Milwaukeeans who leave the city to study, to build their careers or
simply to see the world realize they can never truly say goodbye. When
they return, they find there really is no place like home. Then there
are others who relocate here from other points across the globe and
are finding a lot to love about their adopted city, from the scenic
beauty of Lake Michigan to the friendliness of the people, and a whole
New York Times best-selling author
She was raised
on Milwaukee’s West Side, and Lesley Kagen’s career in advertising
and acting took her to New York, Chicago, Colorado and Los Angeles.
When she had her children, though, Kagen wanted them to grow up in the
community she truly loved. "There’s a feel to Milwaukee I don’t
think you can get anywhere else in the universe," Kagen says.
That feeling, she says, comes "so much from the people, the way
they approach life. It’s incredibly appealing. And we’re funny as
Kagen set her
first novel, "Whistling in the Dark," in Milwaukee, and
three subsequent books are set in Wisconsin, including her newest
title, "Mare’s Nest." That story is set in a town like
Cedarburg, where she now lives, because "it’s just like living
in Milwaukee in the ’50s."
Hauck, c. 1880 owner/chef
Milwaukee, Thomas Hauck grew up in Port Washington and moved with his
family to Stone Mountain, Ga., in 1988. His career as a chef took him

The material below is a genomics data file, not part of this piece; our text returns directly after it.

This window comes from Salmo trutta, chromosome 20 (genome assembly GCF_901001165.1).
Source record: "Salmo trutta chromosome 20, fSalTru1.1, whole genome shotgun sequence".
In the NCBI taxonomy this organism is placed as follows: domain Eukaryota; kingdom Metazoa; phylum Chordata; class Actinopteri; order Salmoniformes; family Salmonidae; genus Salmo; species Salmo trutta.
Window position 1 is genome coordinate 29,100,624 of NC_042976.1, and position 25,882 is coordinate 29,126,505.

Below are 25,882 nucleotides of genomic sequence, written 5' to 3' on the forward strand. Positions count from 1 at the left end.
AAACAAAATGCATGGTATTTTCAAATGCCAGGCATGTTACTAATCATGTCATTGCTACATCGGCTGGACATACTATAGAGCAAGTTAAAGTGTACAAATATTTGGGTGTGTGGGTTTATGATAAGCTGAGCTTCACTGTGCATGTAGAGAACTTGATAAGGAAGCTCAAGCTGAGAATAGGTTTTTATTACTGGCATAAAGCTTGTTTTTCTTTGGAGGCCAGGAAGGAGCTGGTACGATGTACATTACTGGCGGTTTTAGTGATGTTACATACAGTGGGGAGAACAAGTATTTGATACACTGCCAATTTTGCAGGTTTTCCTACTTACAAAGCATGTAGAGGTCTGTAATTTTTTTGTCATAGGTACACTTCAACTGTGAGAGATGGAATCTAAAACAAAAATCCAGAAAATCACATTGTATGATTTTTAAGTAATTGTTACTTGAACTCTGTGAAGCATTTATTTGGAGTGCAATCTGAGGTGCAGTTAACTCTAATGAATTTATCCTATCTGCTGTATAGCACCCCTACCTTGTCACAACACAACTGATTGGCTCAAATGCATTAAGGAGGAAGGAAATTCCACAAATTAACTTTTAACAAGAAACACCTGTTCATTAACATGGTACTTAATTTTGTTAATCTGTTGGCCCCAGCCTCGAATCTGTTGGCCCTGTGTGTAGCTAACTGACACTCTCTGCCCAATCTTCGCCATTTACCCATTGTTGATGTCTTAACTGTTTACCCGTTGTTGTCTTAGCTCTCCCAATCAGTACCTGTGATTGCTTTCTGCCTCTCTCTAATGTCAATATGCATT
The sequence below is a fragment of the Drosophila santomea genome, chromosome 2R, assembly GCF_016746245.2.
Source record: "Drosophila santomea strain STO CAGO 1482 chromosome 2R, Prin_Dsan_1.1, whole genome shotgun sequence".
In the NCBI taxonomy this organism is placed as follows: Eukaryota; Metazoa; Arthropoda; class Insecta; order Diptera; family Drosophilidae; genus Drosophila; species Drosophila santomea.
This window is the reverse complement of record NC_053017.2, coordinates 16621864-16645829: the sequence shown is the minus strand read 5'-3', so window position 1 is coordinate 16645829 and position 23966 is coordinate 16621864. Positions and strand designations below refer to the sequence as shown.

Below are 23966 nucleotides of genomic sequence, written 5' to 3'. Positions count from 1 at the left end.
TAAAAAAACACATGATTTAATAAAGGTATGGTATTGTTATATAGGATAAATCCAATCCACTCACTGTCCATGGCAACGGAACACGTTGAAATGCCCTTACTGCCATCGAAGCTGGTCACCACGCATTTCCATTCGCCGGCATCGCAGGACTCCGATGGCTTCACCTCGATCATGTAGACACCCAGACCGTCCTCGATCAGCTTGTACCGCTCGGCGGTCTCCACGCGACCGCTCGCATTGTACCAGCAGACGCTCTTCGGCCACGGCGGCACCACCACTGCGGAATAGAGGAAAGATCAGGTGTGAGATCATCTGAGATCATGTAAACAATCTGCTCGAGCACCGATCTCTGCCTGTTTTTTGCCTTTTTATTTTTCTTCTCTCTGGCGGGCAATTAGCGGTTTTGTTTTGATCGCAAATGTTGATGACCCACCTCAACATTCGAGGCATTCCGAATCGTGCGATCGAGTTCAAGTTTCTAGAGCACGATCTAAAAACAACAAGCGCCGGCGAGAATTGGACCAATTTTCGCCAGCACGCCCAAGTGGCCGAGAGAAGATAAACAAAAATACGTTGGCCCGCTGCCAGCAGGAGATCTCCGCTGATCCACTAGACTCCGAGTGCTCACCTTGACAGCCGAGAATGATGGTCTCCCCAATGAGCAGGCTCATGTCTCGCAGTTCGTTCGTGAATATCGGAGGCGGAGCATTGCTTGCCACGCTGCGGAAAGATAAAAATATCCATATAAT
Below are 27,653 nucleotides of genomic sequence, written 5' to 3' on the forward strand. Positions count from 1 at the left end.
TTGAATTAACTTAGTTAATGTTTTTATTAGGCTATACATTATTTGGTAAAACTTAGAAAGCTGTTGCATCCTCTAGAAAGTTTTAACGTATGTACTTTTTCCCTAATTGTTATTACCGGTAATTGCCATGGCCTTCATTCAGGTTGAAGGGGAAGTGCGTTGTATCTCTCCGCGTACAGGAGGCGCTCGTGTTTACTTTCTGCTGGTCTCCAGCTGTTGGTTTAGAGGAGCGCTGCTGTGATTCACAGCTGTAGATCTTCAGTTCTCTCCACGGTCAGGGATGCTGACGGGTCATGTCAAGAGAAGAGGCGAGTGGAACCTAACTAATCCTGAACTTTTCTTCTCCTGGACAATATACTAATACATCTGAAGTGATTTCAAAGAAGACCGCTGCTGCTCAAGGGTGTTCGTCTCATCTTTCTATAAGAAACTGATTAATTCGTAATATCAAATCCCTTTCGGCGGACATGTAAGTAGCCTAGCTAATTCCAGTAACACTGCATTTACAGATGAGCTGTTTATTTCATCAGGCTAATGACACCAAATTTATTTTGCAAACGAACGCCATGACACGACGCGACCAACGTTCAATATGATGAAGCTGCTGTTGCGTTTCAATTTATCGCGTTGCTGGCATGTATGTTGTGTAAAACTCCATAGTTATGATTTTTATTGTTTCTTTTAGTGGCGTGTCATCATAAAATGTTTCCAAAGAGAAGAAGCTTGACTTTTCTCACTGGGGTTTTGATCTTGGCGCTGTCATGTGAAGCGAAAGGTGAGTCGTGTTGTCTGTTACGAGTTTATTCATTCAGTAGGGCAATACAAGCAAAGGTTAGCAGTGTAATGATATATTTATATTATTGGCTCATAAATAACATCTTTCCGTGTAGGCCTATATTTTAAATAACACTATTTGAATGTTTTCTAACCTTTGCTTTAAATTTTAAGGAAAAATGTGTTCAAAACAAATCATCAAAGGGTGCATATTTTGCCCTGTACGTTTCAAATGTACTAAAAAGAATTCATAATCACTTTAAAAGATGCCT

to study at the Culinary Institute of America in Hyde Park, N.Y., and
to hone his art in France and the famous restaurant, Citronelle, in
In 2011 Hauck
moved back to Milwaukee, working at The Pfister Hotel and Mason Street
Grill before opening his critically acclaimed c. 1880.
a great place to do just about anything," Hauck says, especially
for those who want to do what they love and raise a family.
walkable, it’s doable," he adds, and its culture is teeming
with exciting things to do. "I don’t think it’s going to
remain a secret much longer."
Ede, Edible Milwaukee publisher
It wasn’t just
the opportunity to launch Edible Milwaukee magazine that brought Jen
Ede back to Milwaukee last October. After going to school in Madison,
working on her master’s degree in Belarus, and working in Chicago
and Boston, Ede wanted to come home to her family.
always felt a little displaced in Boston," she says. "It’s
a really great city and has a lot to offer, but I guess I was always
thinking of my family back home."
settled into a 1930s-era apartment on the border of Milwaukee and
Wauwatosa, and is finding it as comfortable as the reception she’s
getting for the magazine.
had unbelievable support," she says, citing "the community
partnerships that have emerged to put us on the road to becoming a
Poytinger, Splash Studio co-owner
What he learned
at Milwaukee’s German Immersion School as a kindergartner and
first-grader set the tone for David Poytinger’s life.
"I built a
career on that passion for language and skill in language, because
what I learned as a kid carried through for me all the way into my
late 20s," he says.
studied abroad in Germany, and earned a Fulbright Scholarship to go to
Austria. From there, he moved to south Florida where business took him
back to Austria on a regular basis.
his wife, Marla Hahn, then moved to Madison to earn their MBA degrees.
Combining their experience with the arts and the brewing industry, the
couple recently opened Splash Studio in Milwaukee’s Third Ward,
where you can create a work of art while enjoying your favorite
a groundswell right now of people investing time, energy and resources
into making this city really cool," Poytinger says. "You can
really shape the future and shape the culture of the city."
When she moved
to San Francisco in 1991, Karen Kempf, who grew up in Waukesha, was
surprised at how little Californians knew about Wisconsin. She found